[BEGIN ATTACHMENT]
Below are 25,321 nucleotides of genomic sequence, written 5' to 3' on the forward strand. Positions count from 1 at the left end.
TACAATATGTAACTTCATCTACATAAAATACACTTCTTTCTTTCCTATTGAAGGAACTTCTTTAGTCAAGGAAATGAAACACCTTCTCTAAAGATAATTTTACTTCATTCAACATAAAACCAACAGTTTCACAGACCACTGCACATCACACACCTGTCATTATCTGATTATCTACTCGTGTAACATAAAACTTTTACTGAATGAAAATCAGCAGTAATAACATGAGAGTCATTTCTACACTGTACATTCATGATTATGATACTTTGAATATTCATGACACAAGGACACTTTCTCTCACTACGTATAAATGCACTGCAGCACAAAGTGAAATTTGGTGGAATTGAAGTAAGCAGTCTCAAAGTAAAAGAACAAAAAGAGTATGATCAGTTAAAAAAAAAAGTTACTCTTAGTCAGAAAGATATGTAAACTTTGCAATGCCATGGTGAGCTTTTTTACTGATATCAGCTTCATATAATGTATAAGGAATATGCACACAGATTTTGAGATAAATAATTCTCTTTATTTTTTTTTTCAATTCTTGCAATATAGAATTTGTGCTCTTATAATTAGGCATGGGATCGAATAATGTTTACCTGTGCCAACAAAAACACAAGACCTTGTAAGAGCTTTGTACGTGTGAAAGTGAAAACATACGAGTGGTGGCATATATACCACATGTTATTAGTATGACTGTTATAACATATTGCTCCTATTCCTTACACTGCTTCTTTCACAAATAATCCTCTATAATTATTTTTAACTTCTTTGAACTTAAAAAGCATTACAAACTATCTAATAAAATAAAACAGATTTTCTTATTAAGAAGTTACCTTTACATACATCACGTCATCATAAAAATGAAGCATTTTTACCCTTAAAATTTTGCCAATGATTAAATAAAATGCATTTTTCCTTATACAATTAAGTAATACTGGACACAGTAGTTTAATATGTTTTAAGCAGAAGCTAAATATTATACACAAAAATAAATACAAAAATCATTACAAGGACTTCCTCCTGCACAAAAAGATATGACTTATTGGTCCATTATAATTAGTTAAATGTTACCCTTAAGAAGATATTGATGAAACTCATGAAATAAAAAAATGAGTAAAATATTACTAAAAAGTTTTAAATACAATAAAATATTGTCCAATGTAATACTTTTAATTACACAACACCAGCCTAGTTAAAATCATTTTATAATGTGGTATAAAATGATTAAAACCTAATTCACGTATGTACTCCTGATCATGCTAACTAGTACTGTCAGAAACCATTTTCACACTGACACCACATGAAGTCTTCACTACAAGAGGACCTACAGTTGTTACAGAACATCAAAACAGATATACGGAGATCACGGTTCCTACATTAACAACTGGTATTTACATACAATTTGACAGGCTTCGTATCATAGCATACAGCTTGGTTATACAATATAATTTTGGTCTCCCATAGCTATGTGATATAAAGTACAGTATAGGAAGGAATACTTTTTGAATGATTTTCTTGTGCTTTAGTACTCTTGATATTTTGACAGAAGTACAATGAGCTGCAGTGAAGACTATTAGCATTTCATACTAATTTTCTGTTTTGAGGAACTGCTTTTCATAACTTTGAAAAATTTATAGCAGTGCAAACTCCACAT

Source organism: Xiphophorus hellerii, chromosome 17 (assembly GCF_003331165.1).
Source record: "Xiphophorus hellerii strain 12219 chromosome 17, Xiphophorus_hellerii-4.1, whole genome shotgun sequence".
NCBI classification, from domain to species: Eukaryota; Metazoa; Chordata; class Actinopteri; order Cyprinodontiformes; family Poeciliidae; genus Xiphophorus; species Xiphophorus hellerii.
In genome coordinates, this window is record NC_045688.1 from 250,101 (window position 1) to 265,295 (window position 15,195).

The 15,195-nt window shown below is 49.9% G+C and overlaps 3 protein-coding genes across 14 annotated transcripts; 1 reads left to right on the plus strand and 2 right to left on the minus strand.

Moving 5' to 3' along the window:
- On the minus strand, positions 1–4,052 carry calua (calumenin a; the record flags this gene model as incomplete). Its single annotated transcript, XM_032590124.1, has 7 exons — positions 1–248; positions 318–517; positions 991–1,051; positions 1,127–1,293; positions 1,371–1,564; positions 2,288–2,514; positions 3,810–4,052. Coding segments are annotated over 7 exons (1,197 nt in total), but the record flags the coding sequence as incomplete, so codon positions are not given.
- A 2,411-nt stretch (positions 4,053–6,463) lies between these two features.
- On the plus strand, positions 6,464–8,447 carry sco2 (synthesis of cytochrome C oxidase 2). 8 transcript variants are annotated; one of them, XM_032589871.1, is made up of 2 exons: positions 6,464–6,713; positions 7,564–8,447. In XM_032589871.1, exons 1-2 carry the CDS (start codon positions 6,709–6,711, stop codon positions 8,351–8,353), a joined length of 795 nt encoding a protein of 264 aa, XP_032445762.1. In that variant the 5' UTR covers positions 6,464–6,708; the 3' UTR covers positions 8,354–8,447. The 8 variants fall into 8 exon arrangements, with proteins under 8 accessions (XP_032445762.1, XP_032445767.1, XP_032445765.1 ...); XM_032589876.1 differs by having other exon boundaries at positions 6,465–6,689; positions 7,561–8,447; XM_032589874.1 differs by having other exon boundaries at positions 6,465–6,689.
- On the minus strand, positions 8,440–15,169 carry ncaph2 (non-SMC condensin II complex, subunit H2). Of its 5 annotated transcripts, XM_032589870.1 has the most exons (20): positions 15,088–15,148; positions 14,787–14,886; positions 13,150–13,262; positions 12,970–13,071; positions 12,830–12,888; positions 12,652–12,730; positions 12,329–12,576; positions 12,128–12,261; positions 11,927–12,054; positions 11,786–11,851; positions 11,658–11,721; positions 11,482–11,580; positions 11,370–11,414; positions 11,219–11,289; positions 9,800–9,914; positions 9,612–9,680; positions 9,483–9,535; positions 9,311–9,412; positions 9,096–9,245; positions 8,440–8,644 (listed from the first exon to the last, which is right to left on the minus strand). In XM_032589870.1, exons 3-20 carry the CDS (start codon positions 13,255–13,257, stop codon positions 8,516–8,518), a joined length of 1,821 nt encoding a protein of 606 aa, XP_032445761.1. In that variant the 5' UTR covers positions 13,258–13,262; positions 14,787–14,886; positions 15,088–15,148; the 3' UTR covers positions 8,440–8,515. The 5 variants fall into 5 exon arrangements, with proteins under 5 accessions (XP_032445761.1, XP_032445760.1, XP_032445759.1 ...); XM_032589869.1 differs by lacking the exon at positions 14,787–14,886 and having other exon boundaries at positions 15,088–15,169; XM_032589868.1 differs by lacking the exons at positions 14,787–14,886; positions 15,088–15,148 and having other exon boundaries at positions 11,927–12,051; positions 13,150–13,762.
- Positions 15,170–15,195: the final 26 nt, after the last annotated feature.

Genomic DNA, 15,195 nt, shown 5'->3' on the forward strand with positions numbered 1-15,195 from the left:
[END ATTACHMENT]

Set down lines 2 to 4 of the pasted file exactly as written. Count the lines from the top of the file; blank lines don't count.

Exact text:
TACAATATGTAACTTCATCTACATAAAATACACTTCTTTCTTTCCTATTGAAGGAACTTCTTTAGTCAAGGAAATGAAACACCTTCTCTAAAGATAATTTTACTTCATTCAACATAAAACCAACAGTTTCACAGACCACTGCACATCACACACCTGTCATTATCTGATTATCTACTCGTGTAACATAAAACTTTTACTGAATGAAAATCAGCAGTAATAACATGAGAGTCATTTCTACACTGTACATTCATGATTATGATACTTTGAATATTCATGACACAAGGACACTTTCTCTCACTACGTATAAATGCACTGCAGCACAAAGTGAAATTTGGTGGAATTGAAGTAAGCAGTCTCAAAGTAAAAGAACAAAAAGAGTATGATCAGTTAAAAAAAAAAGTTACTCTTAGTCAGAAAGATATGTAAACTTTGCAATGCCATGGTGAGCTTTTTTACTGATATCAGCTTCATATAATGTATAAGGAATATGCACACAGATTTTGAGATAAATAATTCTCTTTATTTTTTTTTTCAATTCTTGCAATATAGAATTTGTGCTCTTATAATTAGGCATGGGATCGAATAATGTTTACCTGTGCCAACAAAAACACAAGACCTTGTAAGAGCTTTGTACGTGTGAAAGTGAAAACATACGAGTGGTGGCATATATACCACATGTTATTAGTATGACTGTTATAACATATTGCTCCTATTCCTTACACTGCTTCTTTCACAAATAATCCTCTATAATTATTTTTAACTTCTTTGAACTTAAAAAGCATTACAAACTATCTAATAAAATAAAACAGATTTTCTTATTAAGAAGTTACCTTTACATACATCACGTCATCATAAAAATGAAGCATTTTTACCCTTAAAATTTTGCCAATGATTAAATAAAATGCATTTTTCCTTATACAATTAAGTAATACTGGACACAGTAGTTTAATATGTTTTAAGCAGAAGCTAAATATTATACACAAAAATAAATACAAAAATCATTACAAGGACTTCCTCCTGCACAAAAAGATATGACTTATTGGTCCATTATAATTAGTTAAATGTTACCCTTAAGAAGATATTGATGAAACTCATGAAATAAAAAAATGAGTAAAATATTACTAAAAAGTTTTAAATACAATAAAATATTGTCCAATGTAATACTTTTAATTACACAACACCAGCCTAGTTAAAATCATTTTATAATGTGGTATAAAATGATTAAAACCTAATTCACGTATGTACTCCTGATCATGCTAACTAGTACTGTCAGAAACCATTTTCACACTGACACCACATGAAGTCTTCACTACAAGAGGACCTACAGTTGTTACAGAACATCAAAACAGATATACGGAGATCACGGTTCCTACATTAACAACTGGTATTTACATACAATTTGACAGGCTTCGTATCATAGCATACAGCTTGGTTATACAATATAATTTTGGTCTCCCATAGCTATGTGATATAAAGTACAGTATAGGAAGGAATACTTTTTGAATGATTTTCTTGTGCTTTAGTACTCTTGATATTTTGACAGAAGTACAATGAGCTGCAGTGAAGACTATTAGCATTTCATACTAATTTTCTGTTTTGAGGAACTGCTTTTCATAACTTTGAAAAATTTATAGCAGTGCAAACTCCACAT

Source organism: Xiphophorus hellerii, chromosome 17 (assembly GCF_003331165.1).
Source record: "Xiphophorus hellerii strain 12219 chromosome 17, Xiphophorus_hellerii-4.1, whole genome shotgun sequence".